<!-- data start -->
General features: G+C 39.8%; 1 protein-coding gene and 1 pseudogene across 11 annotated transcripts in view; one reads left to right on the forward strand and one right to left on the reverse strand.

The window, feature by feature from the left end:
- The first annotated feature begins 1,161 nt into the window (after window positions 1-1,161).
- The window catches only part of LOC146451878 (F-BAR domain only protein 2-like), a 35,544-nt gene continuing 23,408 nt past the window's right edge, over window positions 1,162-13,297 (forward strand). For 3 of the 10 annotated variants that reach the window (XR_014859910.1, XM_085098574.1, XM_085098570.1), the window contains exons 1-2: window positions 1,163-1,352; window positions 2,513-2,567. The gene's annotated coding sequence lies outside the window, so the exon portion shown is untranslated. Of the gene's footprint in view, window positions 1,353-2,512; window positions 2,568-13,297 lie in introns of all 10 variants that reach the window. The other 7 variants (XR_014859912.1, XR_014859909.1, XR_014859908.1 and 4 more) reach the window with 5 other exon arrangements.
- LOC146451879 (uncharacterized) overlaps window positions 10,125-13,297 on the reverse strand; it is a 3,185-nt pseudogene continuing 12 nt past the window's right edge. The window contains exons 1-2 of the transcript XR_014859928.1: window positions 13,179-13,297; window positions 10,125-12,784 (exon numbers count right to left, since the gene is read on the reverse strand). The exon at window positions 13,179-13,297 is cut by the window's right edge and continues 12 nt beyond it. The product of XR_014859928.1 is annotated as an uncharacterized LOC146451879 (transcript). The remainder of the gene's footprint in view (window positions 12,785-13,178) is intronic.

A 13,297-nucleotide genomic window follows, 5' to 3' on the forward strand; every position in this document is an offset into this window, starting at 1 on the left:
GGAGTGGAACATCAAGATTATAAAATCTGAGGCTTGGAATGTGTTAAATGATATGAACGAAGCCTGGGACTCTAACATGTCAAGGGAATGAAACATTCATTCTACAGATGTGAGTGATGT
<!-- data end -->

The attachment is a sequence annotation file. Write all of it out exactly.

General features: G+C 39.8%; 1 protein-coding gene and 1 pseudogene across 11 annotated transcripts in view; one reads left to right on the forward strand and one right to left on the reverse strand.

The window, feature by feature from the left end:
- The first annotated feature begins 1,161 nt into the window (after window positions 1-1,161).
- The window catches only part of LOC146451878 (F-BAR domain only protein 2-like), a 35,544-nt gene continuing 23,408 nt past the window's right edge, over window positions 1,162-13,297 (forward strand). For 3 of the 10 annotated variants that reach the window (XR_014859910.1, XM_085098574.1, XM_085098570.1), the window contains exons 1-2: window positions 1,163-1,352; window positions 2,513-2,567. The gene's annotated coding sequence lies outside the window, so the exon portion shown is untranslated. Of the gene's footprint in view, window positions 1,353-2,512; window positions 2,568-13,297 lie in introns of all 10 variants that reach the window. The other 7 variants (XR_014859912.1, XR_014859909.1, XR_014859908.1 and 4 more) reach the window with 5 other exon arrangements.
- LOC146451879 (uncharacterized) overlaps window positions 10,125-13,297 on the reverse strand; it is a 3,185-nt pseudogene continuing 12 nt past the window's right edge. The window contains exons 1-2 of the transcript XR_014859928.1: window positions 13,179-13,297; window positions 10,125-12,784 (exon numbers count right to left, since the gene is read on the reverse strand). The exon at window positions 13,179-13,297 is cut by the window's right edge and continues 12 nt beyond it. The product of XR_014859928.1 is annotated as an uncharacterized LOC146451879 (transcript). The remainder of the gene's footprint in view (window positions 12,785-13,178) is intronic.

A 13,297-nucleotide genomic window follows, 5' to 3' on the forward strand; every position in this document is an offset into this window, starting at 1 on the left:
GGAGTGGAACATCAAGATTATAAAATCTGAGGCTTGGAATGTGTTAAATGATATGAACGAAGCCTGGGACTCTAACATGTCAAGGGAATGAAACATTCATTCTACAGATGTGAGTGATGT